Ry Cooder – Paris, Texas (Soundtrack)

LP, Released in 1985 on Warner Bros Records


Review

Ry Cooder’s beautifully spacious ambient-western compositions are a transcendent pairing with this meditative, expansive film by Wim Wenders. Paris, Texas follows a nearly mute, stoic man who’s been lost in a southwest desert for years as he returns to society and tries to reconnect with his young son. His silence and contemplative demeanor makes the viewer project some kind of romanticized masculine stoicism onto him, but the film eventually reveals the shadow of this. While the dialogue of this climactic, unsettling moment is included on the B-side, the rest of the record mostly consists of Ry Cooder’s acoustic guitar, with impressionistic fingerpicking and short slide-guitar motifs that seem to hang for an eternity like a hawk soaring over the desert. Light percussion occasionally augments the soundscapes but never dares to settle into a consistent rhythm, because that would threaten the trance-like timeless feeling of the film. Cooder’s work here was definitely a huge influence on other sparse acoustic instrumentals for film, like Neil Young’s legendary Dead Man score or the great one William Tyler recently did for First Cow. Highly recommend checking this out, or even better, watch this film.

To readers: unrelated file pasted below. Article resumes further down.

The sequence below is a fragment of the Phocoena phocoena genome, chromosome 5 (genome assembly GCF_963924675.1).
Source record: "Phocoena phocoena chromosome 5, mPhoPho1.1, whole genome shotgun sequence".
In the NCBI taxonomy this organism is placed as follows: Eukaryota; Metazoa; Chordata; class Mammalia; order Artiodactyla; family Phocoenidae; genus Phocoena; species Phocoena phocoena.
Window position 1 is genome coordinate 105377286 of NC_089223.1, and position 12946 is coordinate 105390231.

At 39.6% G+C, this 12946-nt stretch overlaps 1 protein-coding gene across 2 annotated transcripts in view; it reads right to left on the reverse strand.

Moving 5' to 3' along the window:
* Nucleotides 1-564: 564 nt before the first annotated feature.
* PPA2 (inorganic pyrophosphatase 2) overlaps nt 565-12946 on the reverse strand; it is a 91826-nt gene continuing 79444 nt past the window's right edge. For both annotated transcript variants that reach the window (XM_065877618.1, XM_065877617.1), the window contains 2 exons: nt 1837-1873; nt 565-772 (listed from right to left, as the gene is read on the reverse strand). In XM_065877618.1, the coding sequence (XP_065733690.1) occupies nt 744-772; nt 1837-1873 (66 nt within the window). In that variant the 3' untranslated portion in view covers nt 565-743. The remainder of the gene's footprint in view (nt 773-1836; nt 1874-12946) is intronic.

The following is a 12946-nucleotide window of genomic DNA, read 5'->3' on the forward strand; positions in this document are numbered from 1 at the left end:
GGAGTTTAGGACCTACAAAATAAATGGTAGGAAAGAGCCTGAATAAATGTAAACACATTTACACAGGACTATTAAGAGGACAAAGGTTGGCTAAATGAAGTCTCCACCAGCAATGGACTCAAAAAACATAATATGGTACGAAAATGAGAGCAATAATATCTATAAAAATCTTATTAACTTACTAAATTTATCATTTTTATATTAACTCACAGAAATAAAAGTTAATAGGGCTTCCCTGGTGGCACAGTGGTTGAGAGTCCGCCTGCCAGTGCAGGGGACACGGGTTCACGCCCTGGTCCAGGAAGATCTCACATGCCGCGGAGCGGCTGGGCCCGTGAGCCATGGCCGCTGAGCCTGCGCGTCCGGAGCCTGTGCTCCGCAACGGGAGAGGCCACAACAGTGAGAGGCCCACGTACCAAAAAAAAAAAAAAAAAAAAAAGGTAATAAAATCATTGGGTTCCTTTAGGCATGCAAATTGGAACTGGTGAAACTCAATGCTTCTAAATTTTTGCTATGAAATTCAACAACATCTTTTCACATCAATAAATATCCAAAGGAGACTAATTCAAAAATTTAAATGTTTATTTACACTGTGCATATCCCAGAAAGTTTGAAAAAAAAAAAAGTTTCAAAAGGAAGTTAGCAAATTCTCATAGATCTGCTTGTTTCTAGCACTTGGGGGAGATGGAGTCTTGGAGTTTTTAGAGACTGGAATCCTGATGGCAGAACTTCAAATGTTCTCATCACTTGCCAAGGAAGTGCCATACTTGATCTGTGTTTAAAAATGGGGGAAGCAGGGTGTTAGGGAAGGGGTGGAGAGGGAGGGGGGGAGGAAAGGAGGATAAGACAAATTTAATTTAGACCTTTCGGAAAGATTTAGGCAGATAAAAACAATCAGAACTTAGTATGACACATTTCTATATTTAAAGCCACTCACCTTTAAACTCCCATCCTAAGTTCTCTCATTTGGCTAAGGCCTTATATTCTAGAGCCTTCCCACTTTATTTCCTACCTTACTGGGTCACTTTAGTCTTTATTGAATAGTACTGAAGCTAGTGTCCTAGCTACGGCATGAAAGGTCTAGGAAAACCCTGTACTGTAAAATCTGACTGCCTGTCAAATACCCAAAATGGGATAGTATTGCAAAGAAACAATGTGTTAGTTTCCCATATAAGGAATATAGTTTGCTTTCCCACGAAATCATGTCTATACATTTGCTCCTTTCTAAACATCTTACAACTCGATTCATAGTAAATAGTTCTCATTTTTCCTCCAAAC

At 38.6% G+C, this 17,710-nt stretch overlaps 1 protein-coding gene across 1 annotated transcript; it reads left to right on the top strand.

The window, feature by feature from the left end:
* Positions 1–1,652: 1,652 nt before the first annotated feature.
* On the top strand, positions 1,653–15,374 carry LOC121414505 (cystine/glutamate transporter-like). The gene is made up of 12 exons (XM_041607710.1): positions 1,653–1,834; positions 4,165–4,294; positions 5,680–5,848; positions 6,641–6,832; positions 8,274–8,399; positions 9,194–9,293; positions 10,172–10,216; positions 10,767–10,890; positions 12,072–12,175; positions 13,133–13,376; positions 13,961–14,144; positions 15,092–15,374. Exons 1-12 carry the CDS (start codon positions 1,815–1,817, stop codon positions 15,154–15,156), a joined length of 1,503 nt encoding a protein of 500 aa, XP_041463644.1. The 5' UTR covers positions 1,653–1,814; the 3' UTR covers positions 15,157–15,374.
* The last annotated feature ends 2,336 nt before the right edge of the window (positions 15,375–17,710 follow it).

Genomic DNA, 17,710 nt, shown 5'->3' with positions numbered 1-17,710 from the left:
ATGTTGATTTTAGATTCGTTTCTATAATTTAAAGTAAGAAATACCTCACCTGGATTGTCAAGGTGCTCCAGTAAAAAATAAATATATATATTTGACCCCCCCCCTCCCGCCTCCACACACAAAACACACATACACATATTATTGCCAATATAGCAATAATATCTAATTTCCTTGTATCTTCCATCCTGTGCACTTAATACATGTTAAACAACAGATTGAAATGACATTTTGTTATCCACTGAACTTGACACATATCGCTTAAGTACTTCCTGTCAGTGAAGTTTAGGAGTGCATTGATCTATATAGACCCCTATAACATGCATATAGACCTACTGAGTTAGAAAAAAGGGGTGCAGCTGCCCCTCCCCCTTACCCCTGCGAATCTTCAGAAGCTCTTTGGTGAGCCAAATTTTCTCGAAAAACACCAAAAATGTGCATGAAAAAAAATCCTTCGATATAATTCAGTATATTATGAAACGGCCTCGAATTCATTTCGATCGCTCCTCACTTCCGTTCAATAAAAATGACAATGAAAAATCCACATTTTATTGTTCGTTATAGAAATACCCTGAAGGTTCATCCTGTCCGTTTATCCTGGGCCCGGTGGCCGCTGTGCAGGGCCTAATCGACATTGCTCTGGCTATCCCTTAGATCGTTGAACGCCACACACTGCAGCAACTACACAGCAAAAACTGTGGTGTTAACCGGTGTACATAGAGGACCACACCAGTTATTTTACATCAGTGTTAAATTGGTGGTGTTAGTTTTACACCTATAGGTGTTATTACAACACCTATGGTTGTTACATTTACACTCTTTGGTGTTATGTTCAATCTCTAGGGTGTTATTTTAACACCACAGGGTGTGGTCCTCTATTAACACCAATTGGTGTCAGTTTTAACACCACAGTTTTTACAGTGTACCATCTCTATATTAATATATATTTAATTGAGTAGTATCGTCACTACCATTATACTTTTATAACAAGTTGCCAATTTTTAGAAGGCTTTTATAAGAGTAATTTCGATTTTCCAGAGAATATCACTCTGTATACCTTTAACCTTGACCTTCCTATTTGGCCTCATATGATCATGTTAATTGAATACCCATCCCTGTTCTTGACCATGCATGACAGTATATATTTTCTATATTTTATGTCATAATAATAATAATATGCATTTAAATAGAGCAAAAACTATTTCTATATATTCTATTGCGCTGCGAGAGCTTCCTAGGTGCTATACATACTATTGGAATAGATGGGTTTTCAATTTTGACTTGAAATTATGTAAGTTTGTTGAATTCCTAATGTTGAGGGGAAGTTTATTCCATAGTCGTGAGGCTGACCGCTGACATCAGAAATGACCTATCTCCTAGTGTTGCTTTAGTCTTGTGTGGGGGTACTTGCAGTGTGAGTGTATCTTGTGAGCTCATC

Style: Ambient Western, Acoustic Blues, Soundtrack

Vibe: Desert, Western, Contemplative, Meditative, Alienation, Peaceful, Lonely, Twangy, Rootsy

Musical Qualities: Acoustic, Atmospheric, Sparse, Instrumental (except A4, B3), Spoken Word (B3)

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